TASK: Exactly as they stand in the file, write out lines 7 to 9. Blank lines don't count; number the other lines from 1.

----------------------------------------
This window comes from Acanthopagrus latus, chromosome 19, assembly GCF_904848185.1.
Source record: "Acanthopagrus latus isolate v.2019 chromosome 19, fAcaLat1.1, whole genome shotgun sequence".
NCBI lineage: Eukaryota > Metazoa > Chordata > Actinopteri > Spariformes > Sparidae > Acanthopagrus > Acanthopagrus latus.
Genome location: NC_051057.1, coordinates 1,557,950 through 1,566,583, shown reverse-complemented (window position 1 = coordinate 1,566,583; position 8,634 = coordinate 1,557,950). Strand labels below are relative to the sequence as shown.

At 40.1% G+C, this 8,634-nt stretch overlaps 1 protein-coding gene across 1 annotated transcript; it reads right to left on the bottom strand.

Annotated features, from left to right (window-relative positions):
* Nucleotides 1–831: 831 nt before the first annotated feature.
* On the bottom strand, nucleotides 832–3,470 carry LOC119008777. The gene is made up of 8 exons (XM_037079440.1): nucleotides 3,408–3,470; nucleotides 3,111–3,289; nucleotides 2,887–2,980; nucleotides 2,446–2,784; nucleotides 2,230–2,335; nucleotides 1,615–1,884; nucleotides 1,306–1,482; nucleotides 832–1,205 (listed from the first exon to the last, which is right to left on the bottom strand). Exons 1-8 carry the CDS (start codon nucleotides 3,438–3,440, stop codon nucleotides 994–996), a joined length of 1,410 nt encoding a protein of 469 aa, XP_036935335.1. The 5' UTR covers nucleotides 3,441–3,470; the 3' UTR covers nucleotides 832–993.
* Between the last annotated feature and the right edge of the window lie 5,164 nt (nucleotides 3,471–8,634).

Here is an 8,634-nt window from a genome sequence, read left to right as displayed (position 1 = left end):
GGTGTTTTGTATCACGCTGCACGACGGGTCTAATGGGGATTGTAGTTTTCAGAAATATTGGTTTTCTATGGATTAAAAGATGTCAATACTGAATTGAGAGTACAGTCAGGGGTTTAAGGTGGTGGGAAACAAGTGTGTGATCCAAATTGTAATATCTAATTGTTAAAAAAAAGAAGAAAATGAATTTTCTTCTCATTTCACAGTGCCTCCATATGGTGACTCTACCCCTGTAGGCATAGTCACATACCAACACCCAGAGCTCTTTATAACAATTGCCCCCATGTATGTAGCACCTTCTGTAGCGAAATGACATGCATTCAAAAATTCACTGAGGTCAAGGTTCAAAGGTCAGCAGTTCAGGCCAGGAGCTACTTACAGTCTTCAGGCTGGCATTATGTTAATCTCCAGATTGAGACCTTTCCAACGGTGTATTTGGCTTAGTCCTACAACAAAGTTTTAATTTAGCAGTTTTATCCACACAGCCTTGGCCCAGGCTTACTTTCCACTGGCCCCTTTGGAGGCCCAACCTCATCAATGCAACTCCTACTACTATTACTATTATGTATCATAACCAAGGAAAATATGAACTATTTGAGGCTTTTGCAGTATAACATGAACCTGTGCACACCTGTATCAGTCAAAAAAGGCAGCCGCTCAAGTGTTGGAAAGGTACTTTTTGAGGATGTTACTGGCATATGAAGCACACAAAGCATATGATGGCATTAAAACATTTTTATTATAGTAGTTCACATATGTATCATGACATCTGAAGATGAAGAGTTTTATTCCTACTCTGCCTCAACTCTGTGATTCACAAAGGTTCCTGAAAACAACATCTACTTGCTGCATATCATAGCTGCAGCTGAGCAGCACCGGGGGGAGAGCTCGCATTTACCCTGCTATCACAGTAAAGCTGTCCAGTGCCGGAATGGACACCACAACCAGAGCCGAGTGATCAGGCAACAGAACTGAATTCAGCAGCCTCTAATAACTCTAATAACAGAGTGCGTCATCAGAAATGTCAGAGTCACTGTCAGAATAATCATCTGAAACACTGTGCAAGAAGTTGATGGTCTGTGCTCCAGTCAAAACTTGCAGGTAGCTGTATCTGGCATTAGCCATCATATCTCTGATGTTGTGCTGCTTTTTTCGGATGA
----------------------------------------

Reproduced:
* Nucleotides 1–831: 831 nt before the first annotated feature.
* On the bottom strand, nucleotides 832–3,470 carry LOC119008777. The gene is made up of 8 exons (XM_037079440.1): nucleotides 3,408–3,470; nucleotides 3,111–3,289; nucleotides 2,887–2,980; nucleotides 2,446–2,784; nucleotides 2,230–2,335; nucleotides 1,615–1,884; nucleotides 1,306–1,482; nucleotides 832–1,205 (listed from the first exon to the last, which is right to left on the bottom strand). Exons 1-8 carry the CDS (start codon nucleotides 3,438–3,440, stop codon nucleotides 994–996), a joined length of 1,410 nt encoding a protein of 469 aa, XP_036935335.1. The 5' UTR covers nucleotides 3,441–3,470; the 3' UTR covers nucleotides 832–993.
* Between the last annotated feature and the right edge of the window lie 5,164 nt (nucleotides 3,471–8,634).